UTM’s Indigenous Garden: a conversation with nature and tradition
A student-led initiative aims to embrace Indigenous traditions on campus.

Maria Hupfield, an Assistant Professor of Indigenous Digital Arts and Performance at the University of Toronto Mississauga (UTM), is an interdisciplinary artist and the founder of the Indigenous Creation Studio, a gathering space and a hub for creative people. One of the projects that have come out of the studio is the Indigenous Garden called the “Mashkiikii Gitigan.” With the intention of fostering an Indigenous Garden Community, planting seeds in the Indigenous Garden is simply the beginning to a blooming relationship with the land. “This is phase one of our work to change the culture around our relationship to land on campus by countering the frequent delineation between green spaces versus urban spaces,” shares Marim Adel, a Research Assistant at UTM’s Indigenous Garden. 

Adel recently completed her undergrad in Exceptionality in Human Learning and Biology. She became involved with the garden through a work-study position in her second year, working periodically with the Indigenous Creation Studio ever since. “A lot of my research is informed through disability justice and accessibility, and I have been able to grow [my knowledge through] what I learn with the Indigenous Creation Studio,” explains Adel. 

First halted by the pandemic, the garden is now in full bloom. “We started planting this season, so things are moving much faster,” says Adel. However, expanding the garden quickly is not a priority for those working on this project. With drive to nurture the garden with true intentionality, members of the team conduct extensive research to determine what is good for the land, what is good for the students, and what plants students would seek to grow. “It is a participatory project,” explains Adel, “we want students to be excited about what [is] growing on their campus.”

Students working on the project developed a survey to find out which plants were deemed culturally significant to students. “We invite other forms of knowledge to the garden,” explains Adel, “we try and take a multicultural approach.” The garden recently grew Palestinian squash, for example, in addition to Indigenous medicinal crops. 

Specific Indigenous methodologies and protocols are followed while assessing the plants and cultivation of the garden. “We follow the 6 “R’s” of Indigenous research; respect, responsibility, reciprocity, refusal, relevance, and relationality,” says Adel. “We reflect on the responsible ways to promote knowledge by making sure it’s grounded in humility and making sure that everybody that’s involved recognizes that land is our teacher.”

Currently, the Indigenous Garden is growing medicinal herbs that can be of use to students, faculty, and community members. Sage, one of four sacred medicines, is used for smudging—an Indigenous tradition consisting of burning medicinal plants to cleanse one’s soul. Similarly, tobacco is used for sacred offerings when harvesting plants.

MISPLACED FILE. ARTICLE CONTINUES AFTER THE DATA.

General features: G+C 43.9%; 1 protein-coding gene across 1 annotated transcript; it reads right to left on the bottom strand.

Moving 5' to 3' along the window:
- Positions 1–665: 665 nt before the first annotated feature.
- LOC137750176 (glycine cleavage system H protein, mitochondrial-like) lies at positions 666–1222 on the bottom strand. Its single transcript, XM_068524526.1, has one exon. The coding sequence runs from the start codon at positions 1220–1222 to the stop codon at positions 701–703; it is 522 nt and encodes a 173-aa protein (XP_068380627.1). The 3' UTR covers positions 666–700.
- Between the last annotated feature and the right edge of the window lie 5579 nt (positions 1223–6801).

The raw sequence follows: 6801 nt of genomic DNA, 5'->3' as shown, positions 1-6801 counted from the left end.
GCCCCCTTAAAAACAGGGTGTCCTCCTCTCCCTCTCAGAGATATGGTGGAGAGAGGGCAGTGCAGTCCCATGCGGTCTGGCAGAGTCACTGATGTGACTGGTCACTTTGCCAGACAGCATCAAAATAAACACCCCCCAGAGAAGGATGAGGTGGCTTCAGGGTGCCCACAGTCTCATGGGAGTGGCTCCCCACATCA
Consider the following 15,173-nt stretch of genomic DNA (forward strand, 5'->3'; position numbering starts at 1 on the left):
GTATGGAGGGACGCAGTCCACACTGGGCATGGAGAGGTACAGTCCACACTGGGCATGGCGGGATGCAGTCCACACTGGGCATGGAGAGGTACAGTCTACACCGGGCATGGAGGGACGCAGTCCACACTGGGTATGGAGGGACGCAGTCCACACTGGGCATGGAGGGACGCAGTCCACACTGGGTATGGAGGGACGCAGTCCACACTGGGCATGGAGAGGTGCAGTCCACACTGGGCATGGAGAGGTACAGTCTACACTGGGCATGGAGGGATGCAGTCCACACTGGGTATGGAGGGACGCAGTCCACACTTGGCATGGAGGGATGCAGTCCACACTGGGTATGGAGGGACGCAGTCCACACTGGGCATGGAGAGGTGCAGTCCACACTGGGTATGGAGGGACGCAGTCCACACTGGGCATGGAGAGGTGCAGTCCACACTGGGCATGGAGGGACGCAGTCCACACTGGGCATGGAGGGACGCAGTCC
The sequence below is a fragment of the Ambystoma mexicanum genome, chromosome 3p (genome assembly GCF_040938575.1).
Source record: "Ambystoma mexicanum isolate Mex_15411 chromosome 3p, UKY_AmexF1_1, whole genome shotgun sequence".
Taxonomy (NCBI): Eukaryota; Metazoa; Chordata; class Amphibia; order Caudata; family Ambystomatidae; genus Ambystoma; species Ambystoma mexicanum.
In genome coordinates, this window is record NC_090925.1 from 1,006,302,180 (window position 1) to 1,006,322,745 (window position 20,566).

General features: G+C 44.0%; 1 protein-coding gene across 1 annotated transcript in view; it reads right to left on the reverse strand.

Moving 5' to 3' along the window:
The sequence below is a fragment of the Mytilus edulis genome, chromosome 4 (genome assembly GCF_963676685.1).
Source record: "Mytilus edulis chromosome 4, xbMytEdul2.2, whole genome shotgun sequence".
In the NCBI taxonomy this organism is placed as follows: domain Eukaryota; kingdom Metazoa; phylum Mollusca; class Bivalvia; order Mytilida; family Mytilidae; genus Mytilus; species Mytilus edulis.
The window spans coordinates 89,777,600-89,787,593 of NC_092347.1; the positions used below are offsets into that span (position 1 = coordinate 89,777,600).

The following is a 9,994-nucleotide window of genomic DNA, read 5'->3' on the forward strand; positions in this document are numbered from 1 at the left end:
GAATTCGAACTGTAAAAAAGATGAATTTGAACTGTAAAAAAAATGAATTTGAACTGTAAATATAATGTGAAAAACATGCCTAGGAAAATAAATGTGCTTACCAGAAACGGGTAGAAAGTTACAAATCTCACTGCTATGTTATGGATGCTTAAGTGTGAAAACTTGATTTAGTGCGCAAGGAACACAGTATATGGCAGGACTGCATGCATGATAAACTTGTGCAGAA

“Another important aspect for the garden is giving a space for land-based connection, especially for Indigenous, BIPOC, and LGBTQ2S+ students on campus,” says Adel. The garden is a way to bridge any disconnect with nature. “[It is] an experiential learning initiative,” she explains, “where its purpose is to teach about land stewardship to ensure the environment’s future.” 

The Indigenous Garden currently has two locations on campus, with the main site being behind the Communication, Culture and Technology (CCT) building. The other garden is located on the rooftop of Maanjiwe Nendamowinan (MN). “The CCT site is growing corn and other plants like calendula for the pollinators.” 

Student involvement is crucial for the future of the garden. Working as a collective is key to ensuring sustainable growth on campus while honouring Indigenous traditions. “The UTM campus is surrounded by nature, but we’re not really in conversation with it,” explains Adel. “We aren’t interacting with the trees and the plants and the majority of students don’t know what grows here. The garden is a place where students can begin to facilitate that conversation,” concludes Adel.

Associate Features Editor (Volume 48 & 49) — A recent graduate from UTM, Dalainey is currently working on completing her post-graduate studies in Professional Writing in Ottawa. She previously served as Staff Writer for The Medium‘s 47th Volume and as Associate Features Editor for Volume 48. Through her passion for languages, Dal hopes to create a fun and inviting atmosphere for readers through her contributions to the paper. When she isn’t working, Dal focuses on developing digital art and writing her first novel. You can connect with Dal on her Instagram or LinkedIn.


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